For since there is jealousy and quarreling among you, are you not worldly?" Paul wrote to the Corinthian church, and later commented: "The very fact that you have lawsuits among you means you have been completely defeated already. Why not rather be wronged? Why not rather be cheated?" (1 Cor. 3:3 and 6:7; all quotations taken from the NIV).
"Worldly." "Completely defeated." Would the apostle Paul use similar words to describe the vital, innovative, quarreling church in America today?
I was startled recently when I went through the news columns of Christianity Today for 1996 and found over a dozen good-sized fights reported among American Christians. (No doubt hundreds of other fights were too local to make national news.) They included the full gamut of quarrels over property, doctrine, money, leadership. Even though I had read all these stories as they appeared, I had not taken in their cumulative effect. The frequency of our fighting left me numb.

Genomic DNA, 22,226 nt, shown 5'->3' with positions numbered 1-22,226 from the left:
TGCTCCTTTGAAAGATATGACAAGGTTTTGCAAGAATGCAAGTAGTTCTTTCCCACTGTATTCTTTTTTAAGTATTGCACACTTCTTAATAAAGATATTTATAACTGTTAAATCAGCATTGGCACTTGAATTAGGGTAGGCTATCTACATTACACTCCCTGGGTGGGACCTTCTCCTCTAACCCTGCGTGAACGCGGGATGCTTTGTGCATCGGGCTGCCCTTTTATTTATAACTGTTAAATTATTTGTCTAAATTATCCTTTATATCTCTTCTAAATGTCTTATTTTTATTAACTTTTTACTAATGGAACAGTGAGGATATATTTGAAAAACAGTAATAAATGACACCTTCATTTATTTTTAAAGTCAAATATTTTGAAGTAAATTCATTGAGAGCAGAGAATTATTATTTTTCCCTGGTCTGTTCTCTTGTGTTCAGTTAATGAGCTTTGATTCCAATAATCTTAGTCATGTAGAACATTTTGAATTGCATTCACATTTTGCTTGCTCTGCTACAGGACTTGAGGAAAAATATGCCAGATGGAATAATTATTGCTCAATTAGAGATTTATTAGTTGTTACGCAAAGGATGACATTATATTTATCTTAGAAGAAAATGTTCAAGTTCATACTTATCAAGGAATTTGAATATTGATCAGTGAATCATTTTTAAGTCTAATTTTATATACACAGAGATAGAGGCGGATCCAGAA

Fighting among Christians is nothing new, of course; it dates from New Testament times. It's hard to say whether we fight more than Christians in previous periods. I suspect more, but I can't prove it. I do know that we fight differently.
CASE STUDY NO. 1: ACA
Let me tell you what I know about a very public fight in a well-known evangelical Christian organization, which I will leave unnamed since it could serve no purpose for me to republicize these wounds. Plus, the unfolding of the controversy is so frustratingly common that any of a large number of groups could be substituted for this one.
I stumbled into the beginning of this fight several years ago while researching an article. The founding figure of the organization—I'll call it ACA, for A Christian Agency—had recently ...1